A Registered Nurse, or an RN, provides significant support to both doctors and patients. They have the knowledge and skills necessary to create and modify treatment plans regarding patient care, as well as administer medications and various treatments. Additionally, they can operate certain pieces of medical equipment and perform specified tests and other diagnostics. Depending on the work environment, an RN may even supervise LPNs or CNAs.
Becoming an RN starts with a quality education, though the form of education may vary. Obtaining a Bachelor of Science degree, focused on Nursing, is a primary way to gain the knowledge and skills required to successfully pass the licensing examinations. Alternatively, certain Associate’s degree programs in nursing may provide the information needed, as well as an approved nursing programs that use an alternative educational model.
Regardless of the path chosen, all educational options will provide a mix of classroom and clinical learning opportunities designed to cover the materials needed to successfully perform the job duties most commonly associated with the positions an RN may hold.
Once the approved program is complete, it will be necessary to pass the Florida Board of Nursing examination at the proper level. As with the CNA and LPN licenses, RN applicants will have no more than three attempts permitted. After the third failed attempt, additional remedial coursework will be required. Both the written and practical tests must be completed.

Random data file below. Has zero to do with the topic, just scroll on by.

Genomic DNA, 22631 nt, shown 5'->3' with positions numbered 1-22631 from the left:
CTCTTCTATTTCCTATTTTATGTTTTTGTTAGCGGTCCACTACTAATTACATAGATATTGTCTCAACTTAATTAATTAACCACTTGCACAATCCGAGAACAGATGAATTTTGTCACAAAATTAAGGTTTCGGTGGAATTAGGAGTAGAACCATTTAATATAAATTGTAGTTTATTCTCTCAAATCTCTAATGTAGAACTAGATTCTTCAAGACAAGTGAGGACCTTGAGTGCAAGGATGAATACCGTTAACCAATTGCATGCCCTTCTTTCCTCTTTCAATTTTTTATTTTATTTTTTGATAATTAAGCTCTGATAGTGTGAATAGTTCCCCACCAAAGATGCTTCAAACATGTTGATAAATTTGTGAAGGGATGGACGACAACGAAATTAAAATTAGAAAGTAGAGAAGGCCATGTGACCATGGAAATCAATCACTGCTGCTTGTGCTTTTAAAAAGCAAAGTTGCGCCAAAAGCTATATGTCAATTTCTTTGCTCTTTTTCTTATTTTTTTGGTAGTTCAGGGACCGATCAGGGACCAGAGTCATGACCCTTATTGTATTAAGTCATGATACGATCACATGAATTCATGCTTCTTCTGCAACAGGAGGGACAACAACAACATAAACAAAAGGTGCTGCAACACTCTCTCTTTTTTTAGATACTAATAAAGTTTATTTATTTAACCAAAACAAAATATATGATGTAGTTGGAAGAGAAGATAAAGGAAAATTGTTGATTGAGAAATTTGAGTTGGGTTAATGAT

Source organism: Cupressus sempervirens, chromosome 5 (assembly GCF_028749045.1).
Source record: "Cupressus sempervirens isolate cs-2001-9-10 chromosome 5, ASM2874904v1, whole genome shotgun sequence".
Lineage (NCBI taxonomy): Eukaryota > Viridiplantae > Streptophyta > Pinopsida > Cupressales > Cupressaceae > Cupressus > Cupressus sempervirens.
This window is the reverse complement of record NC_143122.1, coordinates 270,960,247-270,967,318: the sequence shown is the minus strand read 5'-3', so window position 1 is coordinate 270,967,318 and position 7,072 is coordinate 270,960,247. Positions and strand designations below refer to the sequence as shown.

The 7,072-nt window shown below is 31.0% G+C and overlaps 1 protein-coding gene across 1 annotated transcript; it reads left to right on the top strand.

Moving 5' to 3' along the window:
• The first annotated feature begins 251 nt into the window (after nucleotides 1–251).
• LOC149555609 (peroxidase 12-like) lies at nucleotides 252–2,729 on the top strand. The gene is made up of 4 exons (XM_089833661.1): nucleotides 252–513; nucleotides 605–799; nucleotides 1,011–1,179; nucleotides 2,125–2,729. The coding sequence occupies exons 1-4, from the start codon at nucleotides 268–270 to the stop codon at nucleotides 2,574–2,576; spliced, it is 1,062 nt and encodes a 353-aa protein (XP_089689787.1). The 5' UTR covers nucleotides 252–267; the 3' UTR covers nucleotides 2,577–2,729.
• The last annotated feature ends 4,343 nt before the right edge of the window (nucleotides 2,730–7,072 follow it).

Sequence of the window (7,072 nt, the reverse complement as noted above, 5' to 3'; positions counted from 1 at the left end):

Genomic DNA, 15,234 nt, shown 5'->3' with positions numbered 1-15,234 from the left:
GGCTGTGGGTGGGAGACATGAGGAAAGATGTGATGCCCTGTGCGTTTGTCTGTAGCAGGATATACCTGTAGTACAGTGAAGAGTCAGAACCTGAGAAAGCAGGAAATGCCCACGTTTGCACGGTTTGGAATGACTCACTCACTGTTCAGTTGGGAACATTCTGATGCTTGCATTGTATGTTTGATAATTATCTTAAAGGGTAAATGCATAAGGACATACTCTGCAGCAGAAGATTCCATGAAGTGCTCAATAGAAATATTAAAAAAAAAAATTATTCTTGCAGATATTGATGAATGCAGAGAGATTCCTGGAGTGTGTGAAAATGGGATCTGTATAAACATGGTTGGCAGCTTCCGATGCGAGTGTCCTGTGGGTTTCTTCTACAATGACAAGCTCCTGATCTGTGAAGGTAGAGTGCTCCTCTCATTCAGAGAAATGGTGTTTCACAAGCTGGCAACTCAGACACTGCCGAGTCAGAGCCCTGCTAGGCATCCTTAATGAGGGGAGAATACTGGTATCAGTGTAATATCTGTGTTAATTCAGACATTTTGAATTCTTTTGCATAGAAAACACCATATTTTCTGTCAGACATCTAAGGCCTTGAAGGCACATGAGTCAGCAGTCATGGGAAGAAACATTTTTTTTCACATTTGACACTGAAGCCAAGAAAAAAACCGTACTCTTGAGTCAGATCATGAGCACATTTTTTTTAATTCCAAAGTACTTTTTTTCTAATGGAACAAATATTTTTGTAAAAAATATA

In Florida, the average annual salary for an RN is $63,960. Most RNs work as part of a team of medical professionals, including physicians, LPNs, CNAs, and other specialists. Often, RNs are employed within various hospitals or clinics, focusing on either overall care or specializing in a particular niche. There also may be opportunities to provide services in other environments, such as various schools, ranging from elementary to high schools, or in certain research capacities in both the private and public sector.
A Clinical Nurse Specialist (CNS) is a form of RN that has completed additional work towards a specific medical specialty. They maintain the same rights and responsibilities associated with an RN, such as the ability to prescribe medication, administer diagnostic tests, and perform other relevant work, but have dedicated additional time to learning about a particular subspecialty within the medical community.
In the state of Florida, this often requires a minimum of a master’s degree along with the completion of a minimum amount of clinical hours relating to the specialty.
A CNS may specialize based on a variety of criteria. Some specialize based on a segment of the population, such as focusing in pediatric or geriatric care, while others specialize on a particular setting, such as emergency room or critical care.
Specialties can also be found in the treatment of particular diseases of conditions. A CNS may specialize in oncology, mental health, autoimmune conditions, or other medical subspecialties. Additionally, they may focus on treatment areas, such as wound care.
The level of specialization allows a CNS to provide consultative services to other medical professionals regarding their area of expertise, as well as provide care directly to patients and work as part of a larger medical team. Most CNSs earn an annual income between $65,000 to over $110,000 depending on the environment in which they work and their associated specialty.